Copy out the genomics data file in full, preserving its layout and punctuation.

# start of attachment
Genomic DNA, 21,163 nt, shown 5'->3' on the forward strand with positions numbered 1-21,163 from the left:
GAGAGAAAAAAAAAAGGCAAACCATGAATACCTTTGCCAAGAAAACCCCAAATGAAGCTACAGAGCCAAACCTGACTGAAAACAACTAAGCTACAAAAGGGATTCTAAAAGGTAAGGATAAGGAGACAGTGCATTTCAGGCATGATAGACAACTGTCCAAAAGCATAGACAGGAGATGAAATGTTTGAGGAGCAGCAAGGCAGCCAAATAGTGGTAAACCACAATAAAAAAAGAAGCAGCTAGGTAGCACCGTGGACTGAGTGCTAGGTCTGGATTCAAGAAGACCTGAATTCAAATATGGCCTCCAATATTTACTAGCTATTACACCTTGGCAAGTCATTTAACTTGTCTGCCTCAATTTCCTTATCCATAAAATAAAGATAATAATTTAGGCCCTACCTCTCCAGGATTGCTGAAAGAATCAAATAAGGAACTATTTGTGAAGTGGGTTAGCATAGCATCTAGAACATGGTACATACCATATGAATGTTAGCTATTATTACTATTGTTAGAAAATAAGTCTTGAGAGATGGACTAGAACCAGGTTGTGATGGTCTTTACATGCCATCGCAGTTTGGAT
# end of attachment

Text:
Genomic DNA, 21,163 nt, shown 5'->3' on the forward strand with positions numbered 1-21,163 from the left:
GAGAGAAAAAAAAAAGGCAAACCATGAATACCTTTGCCAAGAAAACCCCAAATGAAGCTACAGAGCCAAACCTGACTGAAAACAACTAAGCTACAAAAGGGATTCTAAAAGGTAAGGATAAGGAGACAGTGCATTTCAGGCATGATAGACAACTGTCCAAAAGCATAGACAGGAGATGAAATGTTTGAGGAGCAGCAAGGCAGCCAAATAGTGGTAAACCACAATAAAAAAAGAAGCAGCTAGGTAGCACCGTGGACTGAGTGCTAGGTCTGGATTCAAGAAGACCTGAATTCAAATATGGCCTCCAATATTTACTAGCTATTACACCTTGGCAAGTCATTTAACTTGTCTGCCTCAATTTCCTTATCCATAAAATAAAGATAATAATTTAGGCCCTACCTCTCCAGGATTGCTGAAAGAATCAAATAAGGAACTATTTGTGAAGTGGGTTAGCATAGCATCTAGAACATGGTACATACCATATGAATGTTAGCTATTATTACTATTGTTAGAAAATAAGTCTTGAGAGATGGACTAGAACCAGGTTGTGATGGTCTTTACATGCCATCGCAGTTTGGAT